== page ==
|This article is part of the
|History of Sweden|
|History of Norway|
|History of Denmark|
The Kingdom of Denmark-Norway, consisting of Denmark and Norway, including Norway's possessions Iceland, Greenland and the Faroe Islands, is a term used for the two united kingdoms after their amalgamation as one state in 1536. The term Kingdom of Denmark is often used to include Norway in the period 1536-1814. The term covers the "royal part" of the Oldenburgs' as it was in 1460, excluding the "ducal part" of Schleswig and Holstein.
In the aftermath of Sweden's definite secession from the Kalmar Union in 1521, civil war and Protestant Reformation followed in Denmark and Norway. When things had settled down, the Privy Council of Denmark was weakened, and that of Norway was abolished. Norway kept its separate laws and some institutions, such as a royal chancellor, and separate coinage and army. Being a hereditary kingdom, Norway's status as separate from Denmark was important to the royal dynasty in its struggle to win elections as kings of Denmark.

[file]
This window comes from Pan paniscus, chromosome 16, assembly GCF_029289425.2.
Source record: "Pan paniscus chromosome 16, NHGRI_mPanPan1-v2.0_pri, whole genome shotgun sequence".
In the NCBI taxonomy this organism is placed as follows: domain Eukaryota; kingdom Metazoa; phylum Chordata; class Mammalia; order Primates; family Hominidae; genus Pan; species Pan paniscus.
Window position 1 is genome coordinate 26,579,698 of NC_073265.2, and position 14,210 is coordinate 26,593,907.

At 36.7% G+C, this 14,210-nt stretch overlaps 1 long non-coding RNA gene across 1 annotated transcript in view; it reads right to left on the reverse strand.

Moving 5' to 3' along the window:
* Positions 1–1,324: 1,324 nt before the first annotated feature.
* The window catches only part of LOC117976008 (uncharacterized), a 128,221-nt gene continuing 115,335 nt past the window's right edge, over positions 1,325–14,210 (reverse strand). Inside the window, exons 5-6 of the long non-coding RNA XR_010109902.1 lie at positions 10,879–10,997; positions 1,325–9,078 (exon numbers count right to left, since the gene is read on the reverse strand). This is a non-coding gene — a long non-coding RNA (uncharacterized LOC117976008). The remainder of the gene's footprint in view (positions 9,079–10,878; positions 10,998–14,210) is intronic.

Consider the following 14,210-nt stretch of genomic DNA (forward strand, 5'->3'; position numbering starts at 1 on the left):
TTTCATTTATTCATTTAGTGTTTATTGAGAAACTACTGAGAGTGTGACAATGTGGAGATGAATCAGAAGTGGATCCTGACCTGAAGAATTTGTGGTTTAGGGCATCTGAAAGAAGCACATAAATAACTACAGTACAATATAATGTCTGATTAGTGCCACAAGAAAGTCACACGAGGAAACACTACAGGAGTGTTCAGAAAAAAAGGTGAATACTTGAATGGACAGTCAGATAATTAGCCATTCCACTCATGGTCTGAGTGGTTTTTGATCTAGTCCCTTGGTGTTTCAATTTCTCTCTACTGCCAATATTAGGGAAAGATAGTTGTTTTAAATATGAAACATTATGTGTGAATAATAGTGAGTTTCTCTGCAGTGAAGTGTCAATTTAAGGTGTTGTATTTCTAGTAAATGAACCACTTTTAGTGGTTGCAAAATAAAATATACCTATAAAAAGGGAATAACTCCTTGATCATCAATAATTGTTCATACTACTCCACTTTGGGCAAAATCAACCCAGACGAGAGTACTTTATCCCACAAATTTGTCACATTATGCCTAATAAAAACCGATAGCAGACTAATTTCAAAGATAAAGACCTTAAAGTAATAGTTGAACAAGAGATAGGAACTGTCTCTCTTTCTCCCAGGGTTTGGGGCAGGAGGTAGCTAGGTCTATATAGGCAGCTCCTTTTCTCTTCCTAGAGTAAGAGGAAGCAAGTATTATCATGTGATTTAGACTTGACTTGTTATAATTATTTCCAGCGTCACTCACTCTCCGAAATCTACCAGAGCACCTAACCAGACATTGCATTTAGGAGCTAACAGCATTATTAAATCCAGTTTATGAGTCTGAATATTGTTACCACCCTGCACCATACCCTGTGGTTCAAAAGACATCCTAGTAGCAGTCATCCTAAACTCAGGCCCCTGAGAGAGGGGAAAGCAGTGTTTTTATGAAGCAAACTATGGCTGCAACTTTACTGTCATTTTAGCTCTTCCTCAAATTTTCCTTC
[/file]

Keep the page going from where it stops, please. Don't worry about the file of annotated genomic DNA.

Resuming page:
Although unofficial, the term Denmark-Norway has didactic merits and reflects the historical and legal roots of that union. The term Sweden-Finland is sometimes, although with less justification, applied to the contemporary Swedish realm 1521-1809. Finland never was a separate kingdom, and was completely integrated with Sweden.
- The pagan Scandinavians were christianized in the 11th-14th century, resulting in consolidated kingdoms with the same borders as the arch-bishoprics:
- The three kingdoms then united in the Kalmar Union lasting all of the 15th century.
- The Kalmar Union was split in two halves:
- "Denmark-Norway" and
- Three centuries later, Scandinavia was reorganized into three personal unions: